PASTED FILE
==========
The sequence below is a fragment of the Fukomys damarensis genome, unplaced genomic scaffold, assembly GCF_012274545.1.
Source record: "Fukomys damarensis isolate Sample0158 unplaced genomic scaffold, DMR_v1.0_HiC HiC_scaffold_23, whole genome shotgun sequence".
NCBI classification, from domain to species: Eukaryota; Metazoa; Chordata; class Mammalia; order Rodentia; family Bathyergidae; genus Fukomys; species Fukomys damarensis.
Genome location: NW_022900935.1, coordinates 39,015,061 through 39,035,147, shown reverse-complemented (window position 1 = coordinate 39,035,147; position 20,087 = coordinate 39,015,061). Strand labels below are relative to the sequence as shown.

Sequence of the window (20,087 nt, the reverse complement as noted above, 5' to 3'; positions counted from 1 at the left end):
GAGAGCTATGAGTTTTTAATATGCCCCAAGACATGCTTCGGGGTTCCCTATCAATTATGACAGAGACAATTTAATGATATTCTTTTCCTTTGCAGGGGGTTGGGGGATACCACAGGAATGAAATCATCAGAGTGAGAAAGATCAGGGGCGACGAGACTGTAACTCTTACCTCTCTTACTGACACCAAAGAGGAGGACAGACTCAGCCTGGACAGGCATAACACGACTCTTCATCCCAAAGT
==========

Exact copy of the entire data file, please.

The sequence below is a fragment of the Fukomys damarensis genome, unplaced genomic scaffold, assembly GCF_012274545.1.
Source record: "Fukomys damarensis isolate Sample0158 unplaced genomic scaffold, DMR_v1.0_HiC HiC_scaffold_23, whole genome shotgun sequence".
NCBI classification, from domain to species: Eukaryota; Metazoa; Chordata; class Mammalia; order Rodentia; family Bathyergidae; genus Fukomys; species Fukomys damarensis.
Genome location: NW_022900935.1, coordinates 39,015,061 through 39,035,147, shown reverse-complemented (window position 1 = coordinate 39,035,147; position 20,087 = coordinate 39,015,061). Strand labels below are relative to the sequence as shown.

Sequence of the window (20,087 nt, the reverse complement as noted above, 5' to 3'; positions counted from 1 at the left end):
GAGAGCTATGAGTTTTTAATATGCCCCAAGACATGCTTCGGGGTTCCCTATCAATTATGACAGAGACAATTTAATGATATTCTTTTCCTTTGCAGGGGGTTGGGGGATACCACAGGAATGAAATCATCAGAGTGAGAAAGATCAGGGGCGACGAGACTGTAACTCTTACCTCTCTTACTGACACCAAAGAGGAGGACAGACTCAGCCTGGACAGGCATAACACGACTCTTCATCCCAAAGT